Where has Anne Hathaway been all our theater lives? OK, we know all about the sizzling movie career, blah, blah. But she takes to the stage in "Twelfth Night" - incredibly, her professional Shakespeare debut - with the intelligence, charm and dazzle of someone who has always belonged right up there.
And she is far from the only allure in Daniel Sullivan's luscious and nutty dreamboat of a production - the sort of sure-handed combination of glitz and grace that Joseph Papp must have imagined for his audacious free Shakespeare in the Park.
Instead of the customary watery set on a mystical island, this story of shipwrecks and mistaken identities unfolds in a 19th century landscape of rolling hillocks carpeted in yummy green lawns (designed by John Lee Beatty) - all the better for expert toppling, flopping and luxuriating amid exceptionally lucid versifying.
Hathaway - in chopped hair and dashing military breeches by Jane Greenwood - is lithe and vocally agile. She seems fresh without stooping to cute in the boy/girl role of Viola/Cesario, the castaway who disguises herself as the eunuch pageboy of lovesick Duke Orsino (played with amusing motor-mouth rhapsodies but a bit too much irony by RaÃÂºl Esparza).
Audra McDonald, with her four Tony Awards, suggests again that she may well be able to do anything. In her first major Shakespeare, she shades her usual gravitas with the impulsiveness of a kitten as Olivia, the countess who falls for Hathaway's male drag.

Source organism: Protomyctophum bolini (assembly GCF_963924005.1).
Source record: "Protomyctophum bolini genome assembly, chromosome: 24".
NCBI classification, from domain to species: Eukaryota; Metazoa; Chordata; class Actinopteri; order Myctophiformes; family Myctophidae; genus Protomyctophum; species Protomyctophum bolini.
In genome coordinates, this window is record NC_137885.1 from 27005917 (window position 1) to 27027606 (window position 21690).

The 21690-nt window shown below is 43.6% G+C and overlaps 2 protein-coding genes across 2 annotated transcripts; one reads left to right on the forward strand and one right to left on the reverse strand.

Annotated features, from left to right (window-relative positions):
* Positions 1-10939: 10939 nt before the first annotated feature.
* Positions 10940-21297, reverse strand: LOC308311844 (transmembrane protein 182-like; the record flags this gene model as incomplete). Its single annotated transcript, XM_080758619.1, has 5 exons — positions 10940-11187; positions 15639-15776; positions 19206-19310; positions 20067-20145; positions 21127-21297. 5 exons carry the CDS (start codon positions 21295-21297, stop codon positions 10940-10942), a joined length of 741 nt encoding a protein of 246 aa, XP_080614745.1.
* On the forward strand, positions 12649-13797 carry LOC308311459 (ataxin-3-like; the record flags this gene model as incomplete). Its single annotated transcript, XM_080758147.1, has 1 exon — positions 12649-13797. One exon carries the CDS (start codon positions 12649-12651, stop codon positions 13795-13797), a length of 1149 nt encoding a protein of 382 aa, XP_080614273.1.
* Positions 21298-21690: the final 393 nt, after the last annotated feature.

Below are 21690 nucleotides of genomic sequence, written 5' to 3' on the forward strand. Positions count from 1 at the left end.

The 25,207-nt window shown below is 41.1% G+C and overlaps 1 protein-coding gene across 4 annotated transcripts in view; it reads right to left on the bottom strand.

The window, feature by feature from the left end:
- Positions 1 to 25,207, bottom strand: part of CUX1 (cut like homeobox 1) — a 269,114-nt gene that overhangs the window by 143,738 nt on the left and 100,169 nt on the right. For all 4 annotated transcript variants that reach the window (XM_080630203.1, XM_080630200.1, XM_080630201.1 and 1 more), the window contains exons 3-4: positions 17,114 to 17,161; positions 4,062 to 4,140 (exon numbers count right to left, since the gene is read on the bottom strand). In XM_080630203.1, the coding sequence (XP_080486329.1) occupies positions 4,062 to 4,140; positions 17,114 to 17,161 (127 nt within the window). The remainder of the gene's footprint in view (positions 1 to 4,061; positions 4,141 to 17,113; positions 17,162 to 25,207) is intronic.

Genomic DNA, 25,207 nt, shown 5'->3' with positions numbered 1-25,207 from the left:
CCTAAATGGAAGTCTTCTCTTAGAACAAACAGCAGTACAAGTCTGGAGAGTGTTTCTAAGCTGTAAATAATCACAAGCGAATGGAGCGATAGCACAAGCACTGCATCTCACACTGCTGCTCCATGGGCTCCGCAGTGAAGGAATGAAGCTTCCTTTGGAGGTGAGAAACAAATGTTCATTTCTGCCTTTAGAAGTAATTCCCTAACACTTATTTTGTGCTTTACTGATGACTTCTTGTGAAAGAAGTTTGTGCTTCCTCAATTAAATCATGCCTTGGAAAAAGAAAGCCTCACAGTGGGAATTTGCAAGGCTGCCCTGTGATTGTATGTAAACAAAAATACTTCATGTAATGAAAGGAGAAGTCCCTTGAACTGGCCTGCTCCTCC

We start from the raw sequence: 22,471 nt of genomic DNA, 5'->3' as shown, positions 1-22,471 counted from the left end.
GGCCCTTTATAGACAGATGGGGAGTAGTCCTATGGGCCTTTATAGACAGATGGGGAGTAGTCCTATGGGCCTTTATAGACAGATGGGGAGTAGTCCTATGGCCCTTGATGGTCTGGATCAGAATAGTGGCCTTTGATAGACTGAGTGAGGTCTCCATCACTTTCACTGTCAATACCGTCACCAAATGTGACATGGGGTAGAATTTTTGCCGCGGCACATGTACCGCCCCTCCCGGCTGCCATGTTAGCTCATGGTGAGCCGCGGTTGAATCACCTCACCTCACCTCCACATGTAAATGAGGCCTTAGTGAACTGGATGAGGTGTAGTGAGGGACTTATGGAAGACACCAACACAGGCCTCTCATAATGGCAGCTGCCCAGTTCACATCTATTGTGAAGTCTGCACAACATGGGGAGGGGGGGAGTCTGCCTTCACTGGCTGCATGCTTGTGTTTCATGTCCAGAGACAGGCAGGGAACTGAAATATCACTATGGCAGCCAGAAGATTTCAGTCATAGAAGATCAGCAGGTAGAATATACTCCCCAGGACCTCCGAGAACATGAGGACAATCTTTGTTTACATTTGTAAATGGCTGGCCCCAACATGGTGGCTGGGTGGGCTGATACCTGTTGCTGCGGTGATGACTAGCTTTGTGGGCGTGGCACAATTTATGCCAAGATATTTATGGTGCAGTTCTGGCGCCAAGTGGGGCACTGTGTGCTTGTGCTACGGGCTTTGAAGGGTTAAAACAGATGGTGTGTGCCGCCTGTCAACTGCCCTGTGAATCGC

Although the clowns always dominate too much for my taste, Sullivan cast some of New York's very best character actors and gave them lots of room to play. Michael Cumpsty is so amusingly full of himself as the killjoy Malvolio that we feel bad about his punishment. Hamish Linklater - not on the New York stage nearly enough - is irresistible as Andrew Aguecheek, an unpredictable long-boned elf with what Shakespeare calls "dormouse valor."
Julie White seems atypically uneasy as the wench Maria, but Jay O. Sanders as Toby Belch and David Pittu as Feste are grand arguments for Shakespeare with an American accent. Sullivan takes Orsino at his word when he says, "If music be the food of love, play on." This exceptionally musical production has beautiful folky-Elizabethan-Irish-Scottish-doo-wop songs by a group called Hem. Someone, please, ask Hem to write a show.
WHAT "Twelfth Night"
WHERE Delacorte Theater, Central Park
INFO Free on day of performance, publictheater.org
BOTTOM LINE Magical night - stars, no tricks